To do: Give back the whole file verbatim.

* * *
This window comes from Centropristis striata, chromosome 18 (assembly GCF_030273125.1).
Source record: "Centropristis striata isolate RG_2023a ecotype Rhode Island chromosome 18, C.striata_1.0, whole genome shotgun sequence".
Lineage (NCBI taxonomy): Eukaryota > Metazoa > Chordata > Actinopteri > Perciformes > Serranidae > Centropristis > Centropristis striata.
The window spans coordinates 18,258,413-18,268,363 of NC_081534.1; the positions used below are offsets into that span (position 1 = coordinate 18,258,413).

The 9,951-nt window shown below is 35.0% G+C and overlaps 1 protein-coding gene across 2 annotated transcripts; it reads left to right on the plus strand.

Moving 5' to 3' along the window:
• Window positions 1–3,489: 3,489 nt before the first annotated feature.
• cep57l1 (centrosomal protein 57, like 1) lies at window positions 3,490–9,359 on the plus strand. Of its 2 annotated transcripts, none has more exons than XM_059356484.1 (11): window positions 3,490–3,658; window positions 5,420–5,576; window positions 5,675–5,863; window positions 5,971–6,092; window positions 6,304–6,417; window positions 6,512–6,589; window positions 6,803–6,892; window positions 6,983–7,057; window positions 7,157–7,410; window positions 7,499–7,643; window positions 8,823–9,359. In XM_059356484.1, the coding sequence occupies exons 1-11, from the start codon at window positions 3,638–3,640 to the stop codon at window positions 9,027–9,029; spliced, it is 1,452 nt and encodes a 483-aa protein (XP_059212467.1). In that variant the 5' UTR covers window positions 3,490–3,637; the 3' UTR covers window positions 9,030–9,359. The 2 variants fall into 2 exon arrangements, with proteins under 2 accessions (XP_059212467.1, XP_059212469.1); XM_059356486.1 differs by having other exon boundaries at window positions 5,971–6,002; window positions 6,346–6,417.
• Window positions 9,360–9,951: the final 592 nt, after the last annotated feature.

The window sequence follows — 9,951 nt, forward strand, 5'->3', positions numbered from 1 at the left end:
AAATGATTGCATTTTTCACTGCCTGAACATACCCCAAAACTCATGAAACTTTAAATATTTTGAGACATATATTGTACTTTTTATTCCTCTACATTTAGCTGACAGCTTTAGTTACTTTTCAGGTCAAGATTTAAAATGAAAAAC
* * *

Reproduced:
This window comes from Centropristis striata, chromosome 18 (assembly GCF_030273125.1).
Source record: "Centropristis striata isolate RG_2023a ecotype Rhode Island chromosome 18, C.striata_1.0, whole genome shotgun sequence".
Lineage (NCBI taxonomy): Eukaryota > Metazoa > Chordata > Actinopteri > Perciformes > Serranidae > Centropristis > Centropristis striata.
The window spans coordinates 18,258,413-18,268,363 of NC_081534.1; the positions used below are offsets into that span (position 1 = coordinate 18,258,413).

The 9,951-nt window shown below is 35.0% G+C and overlaps 1 protein-coding gene across 2 annotated transcripts; it reads left to right on the plus strand.

Moving 5' to 3' along the window:
• Window positions 1–3,489: 3,489 nt before the first annotated feature.
• cep57l1 (centrosomal protein 57, like 1) lies at window positions 3,490–9,359 on the plus strand. Of its 2 annotated transcripts, none has more exons than XM_059356484.1 (11): window positions 3,490–3,658; window positions 5,420–5,576; window positions 5,675–5,863; window positions 5,971–6,092; window positions 6,304–6,417; window positions 6,512–6,589; window positions 6,803–6,892; window positions 6,983–7,057; window positions 7,157–7,410; window positions 7,499–7,643; window positions 8,823–9,359. In XM_059356484.1, the coding sequence occupies exons 1-11, from the start codon at window positions 3,638–3,640 to the stop codon at window positions 9,027–9,029; spliced, it is 1,452 nt and encodes a 483-aa protein (XP_059212467.1). In that variant the 5' UTR covers window positions 3,490–3,637; the 3' UTR covers window positions 9,030–9,359. The 2 variants fall into 2 exon arrangements, with proteins under 2 accessions (XP_059212467.1, XP_059212469.1); XM_059356486.1 differs by having other exon boundaries at window positions 5,971–6,002; window positions 6,346–6,417.
• Window positions 9,360–9,951: the final 592 nt, after the last annotated feature.

The window sequence follows — 9,951 nt, forward strand, 5'->3', positions numbered from 1 at the left end:
AAATGATTGCATTTTTCACTGCCTGAACATACCCCAAAACTCATGAAACTTTAAATATTTTGAGACATATATTGTACTTTTTATTCCTCTACATTTAGCTGACAGCTTTAGTTACTTTTCAGGTCAAGATTTAAAATGAAAAAC